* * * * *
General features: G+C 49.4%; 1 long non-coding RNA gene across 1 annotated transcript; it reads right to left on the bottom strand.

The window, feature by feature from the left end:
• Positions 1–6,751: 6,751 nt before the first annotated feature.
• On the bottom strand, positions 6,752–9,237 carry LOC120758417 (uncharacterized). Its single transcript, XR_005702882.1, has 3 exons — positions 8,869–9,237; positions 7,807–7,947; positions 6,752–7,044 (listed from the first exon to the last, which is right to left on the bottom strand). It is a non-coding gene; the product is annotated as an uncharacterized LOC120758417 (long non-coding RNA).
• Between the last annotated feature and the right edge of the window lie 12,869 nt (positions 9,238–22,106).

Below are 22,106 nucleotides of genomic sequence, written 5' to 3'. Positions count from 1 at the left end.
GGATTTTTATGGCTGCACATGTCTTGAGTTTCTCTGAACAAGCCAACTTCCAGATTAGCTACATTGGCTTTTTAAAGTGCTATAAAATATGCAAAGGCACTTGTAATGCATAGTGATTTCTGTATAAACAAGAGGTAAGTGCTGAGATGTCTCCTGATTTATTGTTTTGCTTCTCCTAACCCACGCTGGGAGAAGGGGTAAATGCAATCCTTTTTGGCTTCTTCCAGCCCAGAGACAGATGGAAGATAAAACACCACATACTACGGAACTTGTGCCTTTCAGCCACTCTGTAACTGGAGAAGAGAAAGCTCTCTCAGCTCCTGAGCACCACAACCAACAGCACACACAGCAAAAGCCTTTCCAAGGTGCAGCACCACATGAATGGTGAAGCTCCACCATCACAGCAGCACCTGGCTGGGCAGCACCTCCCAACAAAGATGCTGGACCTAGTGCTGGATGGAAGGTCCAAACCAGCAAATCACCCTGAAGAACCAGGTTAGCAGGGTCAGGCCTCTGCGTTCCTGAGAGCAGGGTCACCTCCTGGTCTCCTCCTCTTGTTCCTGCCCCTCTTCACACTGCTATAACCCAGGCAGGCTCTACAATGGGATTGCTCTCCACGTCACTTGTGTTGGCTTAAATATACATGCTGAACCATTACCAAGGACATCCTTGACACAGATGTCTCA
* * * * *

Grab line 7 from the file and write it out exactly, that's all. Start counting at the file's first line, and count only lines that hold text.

GGATTTTTATGGCTGCACATGTCTTGAGTTTCTCTGAACAAGCCAACTTCCAGATTAGCTACATTGGCTTTTTAAAGTGCTATAAAATATGCAAAGGCACTTGTAATGCATAGTGATTTCTGTATAAACAAGAGGTAAGTGCTGAGATGTCTCCTGATTTATTGTTTTGCTTCTCCTAACCCACGCTGGGAGAAGGGGTAAATGCAATCCTTTTTGGCTTCTTCCAGCCCAGAGACAGATGGAAGATAAAACACCACATACTACGGAACTTGTGCCTTTCAGCCACTCTGTAACTGGAGAAGAGAAAGCTCTCTCAGCTCCTGAGCACCACAACCAACAGCACACACAGCAAAAGCCTTTCCAAGGTGCAGCACCACATGAATGGTGAAGCTCCACCATCACAGCAGCACCTGGCTGGGCAGCACCTCCCAACAAAGATGCTGGACCTAGTGCTGGATGGAAGGTCCAAACCAGCAAATCACCCTGAAGAACCAGGTTAGCAGGGTCAGGCCTCTGCGTTCCTGAGAGCAGGGTCACCTCCTGGTCTCCTCCTCTTGTTCCTGCCCCTCTTCACACTGCTATAACCCAGGCAGGCTCTACAATGGGATTGCTCTCCACGTCACTTGTGTTGGCTTAAATATACATGCTGAACCATTACCAAGGACATCCTTGACACAGATGTCTCA